42 teens waiting to Go Wild!

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‘There’s no such thing as bad weather, just inappropriate clothing.’ –Sanne van der Ros 

That’s one of the first things students learn before embarking on their five-day wilderness backpacking trips with Go Wild. The next thing they learn is how to prepare—they plan menus, pack equipment and study the area they’ll visit.

“Wildsight launched Go Wild in 2005,” said Sanne van der Ros, Go Wild coordinator. “It’s environmental education for teens—the focus is to develop leadership skills, learn hands-on about natural areas from local environmental educators and qualified guides, and find innovative ways to share knowledge after the trip.”

Three trips for 14 students each are planned this year—one in June and two in September—but it’s still up in the air as to whether there’ll be enough funding to cover them.

“Go Wild is as low-cost as we can make it,” van der Ros said. “Participants pay $100, and that includes all equipment and outdoor clothing, if needed. But the fee doesn’t cover the total cost of the trip—other funders fill in the gap.”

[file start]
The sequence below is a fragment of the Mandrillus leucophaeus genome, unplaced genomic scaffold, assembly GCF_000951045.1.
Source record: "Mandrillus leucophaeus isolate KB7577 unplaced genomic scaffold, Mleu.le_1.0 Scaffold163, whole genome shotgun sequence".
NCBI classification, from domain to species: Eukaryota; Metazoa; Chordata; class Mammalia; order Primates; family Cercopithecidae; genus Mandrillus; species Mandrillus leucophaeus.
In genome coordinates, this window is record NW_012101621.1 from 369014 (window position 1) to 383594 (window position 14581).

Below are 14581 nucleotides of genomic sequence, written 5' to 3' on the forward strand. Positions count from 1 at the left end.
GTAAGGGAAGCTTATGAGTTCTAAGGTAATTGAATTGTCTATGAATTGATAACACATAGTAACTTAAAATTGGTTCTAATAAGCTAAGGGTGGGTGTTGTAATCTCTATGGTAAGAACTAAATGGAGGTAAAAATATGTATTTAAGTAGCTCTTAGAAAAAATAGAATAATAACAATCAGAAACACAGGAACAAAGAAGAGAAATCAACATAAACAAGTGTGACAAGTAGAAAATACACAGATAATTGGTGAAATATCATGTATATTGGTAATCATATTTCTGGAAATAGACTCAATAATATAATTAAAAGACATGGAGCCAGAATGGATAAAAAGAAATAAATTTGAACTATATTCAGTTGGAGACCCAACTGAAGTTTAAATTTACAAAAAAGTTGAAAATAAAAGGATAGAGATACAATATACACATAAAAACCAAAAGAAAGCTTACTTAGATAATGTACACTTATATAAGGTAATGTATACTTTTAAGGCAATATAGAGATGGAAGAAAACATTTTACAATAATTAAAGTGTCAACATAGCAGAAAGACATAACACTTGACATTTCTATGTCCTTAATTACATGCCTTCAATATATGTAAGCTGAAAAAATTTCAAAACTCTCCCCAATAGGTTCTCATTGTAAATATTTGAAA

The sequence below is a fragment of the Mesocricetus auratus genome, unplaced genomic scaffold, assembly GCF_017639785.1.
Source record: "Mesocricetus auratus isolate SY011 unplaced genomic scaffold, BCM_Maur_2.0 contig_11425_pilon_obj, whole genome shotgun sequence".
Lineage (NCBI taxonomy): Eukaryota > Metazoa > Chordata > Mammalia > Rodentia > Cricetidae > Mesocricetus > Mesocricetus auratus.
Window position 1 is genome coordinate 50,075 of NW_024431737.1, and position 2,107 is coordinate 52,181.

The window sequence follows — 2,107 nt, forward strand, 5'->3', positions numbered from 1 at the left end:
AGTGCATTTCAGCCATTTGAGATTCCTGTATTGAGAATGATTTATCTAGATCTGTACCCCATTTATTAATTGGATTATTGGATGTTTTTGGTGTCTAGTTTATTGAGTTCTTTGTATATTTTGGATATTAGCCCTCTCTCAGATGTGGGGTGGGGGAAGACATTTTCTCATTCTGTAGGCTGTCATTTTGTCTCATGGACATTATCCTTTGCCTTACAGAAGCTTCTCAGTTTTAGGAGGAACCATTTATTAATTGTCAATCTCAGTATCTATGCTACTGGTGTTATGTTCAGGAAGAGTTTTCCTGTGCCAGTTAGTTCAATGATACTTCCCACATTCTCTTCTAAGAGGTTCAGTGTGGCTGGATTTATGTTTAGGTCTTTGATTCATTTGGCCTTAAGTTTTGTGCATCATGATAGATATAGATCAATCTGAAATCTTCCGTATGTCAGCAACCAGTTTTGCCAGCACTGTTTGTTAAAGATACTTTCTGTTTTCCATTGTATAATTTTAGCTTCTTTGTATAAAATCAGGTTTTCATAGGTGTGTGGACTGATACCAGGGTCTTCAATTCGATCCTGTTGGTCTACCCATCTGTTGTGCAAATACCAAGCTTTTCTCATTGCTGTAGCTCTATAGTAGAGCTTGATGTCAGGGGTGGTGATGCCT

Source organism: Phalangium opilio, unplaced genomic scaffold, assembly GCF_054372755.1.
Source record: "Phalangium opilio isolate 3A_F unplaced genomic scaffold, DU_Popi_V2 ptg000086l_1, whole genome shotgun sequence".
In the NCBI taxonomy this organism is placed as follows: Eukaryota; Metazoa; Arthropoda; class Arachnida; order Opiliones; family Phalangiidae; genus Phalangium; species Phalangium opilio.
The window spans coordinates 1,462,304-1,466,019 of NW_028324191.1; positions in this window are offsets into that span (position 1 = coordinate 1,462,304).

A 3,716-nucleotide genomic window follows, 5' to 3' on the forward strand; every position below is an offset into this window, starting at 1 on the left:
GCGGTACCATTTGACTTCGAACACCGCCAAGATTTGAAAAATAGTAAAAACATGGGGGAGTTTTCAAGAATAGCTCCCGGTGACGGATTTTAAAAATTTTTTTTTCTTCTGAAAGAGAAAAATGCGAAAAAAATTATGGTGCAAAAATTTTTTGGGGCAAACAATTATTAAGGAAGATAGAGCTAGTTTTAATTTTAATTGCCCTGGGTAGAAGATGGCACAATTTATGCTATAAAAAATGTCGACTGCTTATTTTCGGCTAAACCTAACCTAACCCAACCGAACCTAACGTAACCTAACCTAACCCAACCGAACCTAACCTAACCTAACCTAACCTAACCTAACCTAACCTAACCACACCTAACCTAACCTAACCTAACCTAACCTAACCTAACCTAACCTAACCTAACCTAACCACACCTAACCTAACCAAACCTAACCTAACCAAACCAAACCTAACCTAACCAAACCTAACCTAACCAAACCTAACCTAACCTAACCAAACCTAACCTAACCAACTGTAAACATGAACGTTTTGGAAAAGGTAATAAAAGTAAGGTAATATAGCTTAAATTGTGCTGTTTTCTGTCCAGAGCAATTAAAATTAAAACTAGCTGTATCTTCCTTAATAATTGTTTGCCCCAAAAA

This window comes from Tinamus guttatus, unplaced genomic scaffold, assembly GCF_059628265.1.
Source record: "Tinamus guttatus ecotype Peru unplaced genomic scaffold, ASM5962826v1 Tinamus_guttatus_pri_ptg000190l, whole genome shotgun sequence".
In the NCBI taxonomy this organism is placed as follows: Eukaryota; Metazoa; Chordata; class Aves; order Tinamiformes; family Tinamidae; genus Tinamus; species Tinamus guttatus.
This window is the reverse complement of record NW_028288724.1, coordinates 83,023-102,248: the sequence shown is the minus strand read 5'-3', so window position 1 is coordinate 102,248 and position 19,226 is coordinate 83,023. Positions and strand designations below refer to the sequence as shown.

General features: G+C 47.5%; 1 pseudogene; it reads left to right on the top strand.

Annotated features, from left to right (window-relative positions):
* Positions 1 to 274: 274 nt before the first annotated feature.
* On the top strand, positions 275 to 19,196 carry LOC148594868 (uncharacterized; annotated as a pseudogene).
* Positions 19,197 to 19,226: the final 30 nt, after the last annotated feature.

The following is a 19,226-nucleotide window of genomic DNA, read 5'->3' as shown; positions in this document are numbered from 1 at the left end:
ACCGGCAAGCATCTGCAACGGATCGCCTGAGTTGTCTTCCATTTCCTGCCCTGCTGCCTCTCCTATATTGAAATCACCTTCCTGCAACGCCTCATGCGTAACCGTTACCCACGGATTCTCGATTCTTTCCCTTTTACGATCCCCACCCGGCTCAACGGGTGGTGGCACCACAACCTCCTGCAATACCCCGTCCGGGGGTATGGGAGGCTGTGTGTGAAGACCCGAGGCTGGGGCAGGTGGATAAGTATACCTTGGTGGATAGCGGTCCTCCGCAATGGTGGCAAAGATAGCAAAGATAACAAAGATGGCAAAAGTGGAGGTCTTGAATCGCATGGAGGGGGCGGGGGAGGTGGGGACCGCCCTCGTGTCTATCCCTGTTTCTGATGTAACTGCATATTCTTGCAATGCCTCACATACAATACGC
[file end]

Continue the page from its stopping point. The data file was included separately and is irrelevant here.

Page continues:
The Alpine Club of Canada, the Association of Canadian Mountain Guides, Golden Secondary School’s Parent Advisory Council and the school districts donated funds or support this year, but additional money is needed to ensure the September trips happen.

“Outdoor education opportunities such as Go Wild have a profound effect on participants who discover more about themselves and the world around them,” van der Ros said. “Five days of low-impact camping, wilderness backpacking, interaction with community mentors, leadership training and ecological science are packed into each trip.”

After the trip, students explore another landscape: communications.

“They choose how they will deliver their report,” van der Ros said. “Writing an article for a newspaper, sharing through social media, producing a video, doing a slide show.

“The goal is to educate the school and larger community and encourage the others to act and make a positive difference in these local natural areas.”

For example, students who visit an alpine habitat will be able to communicate how other local users can access it without damaging the terrain or spreading invasive plants.

Go Wild guides are certified in Wilderness First Aid and follow a detailed route plan with emergency and risk management plans in place.

“Parents see powerful changes in their children’s behaviour and attitude in terms of environmental responsibility, leadership, confidence, and awareness of sustainable lifestyles,” van der Ros said.

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Golden Secondary School (September 2011)